In a move that has left the jazz world buzzing and their legions of fans traumatized in shock and disbelief, erstwhile polar opposites and outspoken adversaries Pat Metheny and Kenny G have recorded together for the first time, choosing as their common ground the singularly uncommon music of the opprobrious nineteenth/eighteenth century composer P.D.Q. Bach.
At a media event held to trumpet the partnership (Pat’s brother, Mike, played lead trumpet) the former combatants were in a conciliatory mood. “It’s time we buried the hatchet,” guitarist Metheny said of the alliance with Kenny G, his hands trembling and nostrils flaring at the thought of such an eventuality. “Yes, I’ve made a few nasty remarks about G — okay, a lot of nasty remarks — but deep down I’ve always admired his... his... give me a moment here... Well, anyway, the label thought our getting together would be a great idea, they came up with some killer bread, and frankly, I’m quite...,” he cleared his throat, paused, took a deep breath and exhaled slowly. “I’m quite... rather... somewhat pleased with the results.” Metheny then excused himself, hastened to the nearest men’s room and upchucked his lunch.
G, who speaks as he plays, using simple monosyllabic words, stretching them to their utmost limit, then clinging to them for dear life, said, “It was swell to play with Pat. He is good. We had fun, no fuss. Now we friends. He Pat, me G.” And with that, he grabbed a nearby vine and swung through the trees in Central Park to an escarpment where he was reunited with Jane and Cheetah. Onlookers were understandably flabbergasted to observe Kenny G actually swinging.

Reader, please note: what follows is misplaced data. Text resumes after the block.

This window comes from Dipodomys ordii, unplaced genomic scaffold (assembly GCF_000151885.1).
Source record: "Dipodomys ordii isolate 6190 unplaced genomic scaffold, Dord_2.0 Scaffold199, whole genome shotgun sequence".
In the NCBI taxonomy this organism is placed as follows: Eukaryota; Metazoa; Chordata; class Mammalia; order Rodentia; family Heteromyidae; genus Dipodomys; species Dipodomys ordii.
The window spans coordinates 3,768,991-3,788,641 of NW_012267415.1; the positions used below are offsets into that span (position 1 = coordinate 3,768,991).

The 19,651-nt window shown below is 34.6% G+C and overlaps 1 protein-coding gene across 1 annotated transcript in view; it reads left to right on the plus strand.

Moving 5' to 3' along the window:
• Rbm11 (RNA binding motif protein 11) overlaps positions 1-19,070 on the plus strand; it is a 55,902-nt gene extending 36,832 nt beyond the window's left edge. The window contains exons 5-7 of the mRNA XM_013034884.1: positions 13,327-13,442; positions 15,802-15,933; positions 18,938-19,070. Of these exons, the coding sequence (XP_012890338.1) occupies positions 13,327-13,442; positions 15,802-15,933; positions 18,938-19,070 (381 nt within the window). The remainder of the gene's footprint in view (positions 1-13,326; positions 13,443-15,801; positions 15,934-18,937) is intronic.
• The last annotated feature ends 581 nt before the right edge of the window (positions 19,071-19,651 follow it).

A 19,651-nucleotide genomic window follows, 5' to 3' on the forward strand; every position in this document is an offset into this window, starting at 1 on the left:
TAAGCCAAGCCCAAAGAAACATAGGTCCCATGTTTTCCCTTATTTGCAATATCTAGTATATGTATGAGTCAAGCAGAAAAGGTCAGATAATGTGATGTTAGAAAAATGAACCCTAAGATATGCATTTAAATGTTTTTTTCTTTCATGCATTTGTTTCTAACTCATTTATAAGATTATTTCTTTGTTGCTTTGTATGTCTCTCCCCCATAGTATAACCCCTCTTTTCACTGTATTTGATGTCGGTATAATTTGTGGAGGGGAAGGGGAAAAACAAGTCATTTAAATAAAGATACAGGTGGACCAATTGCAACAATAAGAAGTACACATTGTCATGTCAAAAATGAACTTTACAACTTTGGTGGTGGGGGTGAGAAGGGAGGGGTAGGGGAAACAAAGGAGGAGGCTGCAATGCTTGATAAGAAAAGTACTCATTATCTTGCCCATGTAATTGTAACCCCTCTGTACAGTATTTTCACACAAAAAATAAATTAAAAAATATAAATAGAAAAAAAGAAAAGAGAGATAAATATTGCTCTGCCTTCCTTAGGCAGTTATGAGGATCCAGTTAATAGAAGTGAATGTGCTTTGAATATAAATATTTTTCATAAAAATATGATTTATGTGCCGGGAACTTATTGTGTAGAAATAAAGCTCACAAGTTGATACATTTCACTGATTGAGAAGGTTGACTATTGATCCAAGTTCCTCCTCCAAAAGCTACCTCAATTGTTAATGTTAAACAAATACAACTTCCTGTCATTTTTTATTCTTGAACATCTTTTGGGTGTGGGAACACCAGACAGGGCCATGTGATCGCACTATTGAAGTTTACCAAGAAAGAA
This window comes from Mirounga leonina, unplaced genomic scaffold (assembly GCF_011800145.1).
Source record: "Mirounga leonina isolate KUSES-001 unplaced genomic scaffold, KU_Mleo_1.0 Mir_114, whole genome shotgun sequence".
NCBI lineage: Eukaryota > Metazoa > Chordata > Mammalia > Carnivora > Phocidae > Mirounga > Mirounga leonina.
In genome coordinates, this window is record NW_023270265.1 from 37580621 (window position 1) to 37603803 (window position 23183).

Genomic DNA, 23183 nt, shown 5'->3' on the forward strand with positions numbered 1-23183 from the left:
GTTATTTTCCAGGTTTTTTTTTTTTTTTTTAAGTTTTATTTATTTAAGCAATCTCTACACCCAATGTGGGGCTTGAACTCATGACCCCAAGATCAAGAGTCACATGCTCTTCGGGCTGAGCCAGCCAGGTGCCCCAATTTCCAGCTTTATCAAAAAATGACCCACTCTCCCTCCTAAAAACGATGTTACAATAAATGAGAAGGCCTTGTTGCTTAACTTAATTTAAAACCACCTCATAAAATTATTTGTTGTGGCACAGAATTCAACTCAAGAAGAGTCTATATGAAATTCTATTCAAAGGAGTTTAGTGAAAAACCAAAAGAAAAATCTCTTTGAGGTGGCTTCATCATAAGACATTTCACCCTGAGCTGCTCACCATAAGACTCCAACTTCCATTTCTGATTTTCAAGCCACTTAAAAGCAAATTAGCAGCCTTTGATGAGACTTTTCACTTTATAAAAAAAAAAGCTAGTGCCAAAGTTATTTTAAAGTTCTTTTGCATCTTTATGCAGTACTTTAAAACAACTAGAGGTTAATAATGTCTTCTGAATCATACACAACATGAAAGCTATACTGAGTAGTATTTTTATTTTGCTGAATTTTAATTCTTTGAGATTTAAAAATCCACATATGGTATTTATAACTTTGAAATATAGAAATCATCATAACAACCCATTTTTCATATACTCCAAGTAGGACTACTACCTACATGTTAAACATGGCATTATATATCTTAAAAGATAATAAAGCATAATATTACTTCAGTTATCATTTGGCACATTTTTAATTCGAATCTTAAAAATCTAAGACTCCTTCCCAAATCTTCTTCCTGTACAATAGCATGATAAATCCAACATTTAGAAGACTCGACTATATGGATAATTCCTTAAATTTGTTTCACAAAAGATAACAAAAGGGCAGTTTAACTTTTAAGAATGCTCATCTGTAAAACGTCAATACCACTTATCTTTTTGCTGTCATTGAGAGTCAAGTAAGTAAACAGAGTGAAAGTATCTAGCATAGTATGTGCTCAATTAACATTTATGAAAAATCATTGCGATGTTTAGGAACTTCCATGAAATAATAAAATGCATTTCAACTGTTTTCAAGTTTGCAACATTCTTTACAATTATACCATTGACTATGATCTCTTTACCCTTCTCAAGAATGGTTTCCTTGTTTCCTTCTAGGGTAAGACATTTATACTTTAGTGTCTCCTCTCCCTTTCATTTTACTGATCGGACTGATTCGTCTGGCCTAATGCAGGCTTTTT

But what of the music, you may be wondering. Ah yes, the music. It’s hard to meander far from mediocrity when deciphering P.D.Q. Bach (1807–1742?), one of the more visionary charlatans of his time (whenever that was), a man whose genius for recycling detritus discarded by others has never been equaled and whose inscrutable leitmotifs have been lovingly preserved and annotated by his stalwart champion, Prof. Peter Schickele. Metheny and G are surprisingly compatible on such bite-size bon bons as “Concerto for Horn and Hardart,” “Echo Sonata for Two Unfriendly Groups,” “Lip My Reeds” and “Oedipus Tex,” but rather less successful on those pieces misappropriated for larger ensembles including “Prelude to Einstein on the Fritz,” “Last Tango in Bayreuth” and the anaphrodisic “Erotica Variations.”
A special problem arises on “What’s My Melodic Line?,” as Kenny G seems unable to answer the question (or even to comprehend it). Metheny does his best to compensate, often strumming the backbeat in the style of Freddie Green, but to no avail, as G appears determined to rehash riffs from his latest double-platinum album “Sleek and Sexy Sax Clichés for Sweethearts.” And on “Hansel and Gretel and Ted and Alice,” the duo’s minimalist style seems somewhat at odds with P.D.Q.’s habitually bombastic modus operandi.
In spite of its conspicuous flaws, the album is certain to generate a warm response and record-breaking sales from jazz aficionados, the idly curious and those who take pleasure in watching train wrecks. An even more ambitious sequel is planned, tentatively titled “P&G in the Key of C.”
Visit PDQ Bach on the web.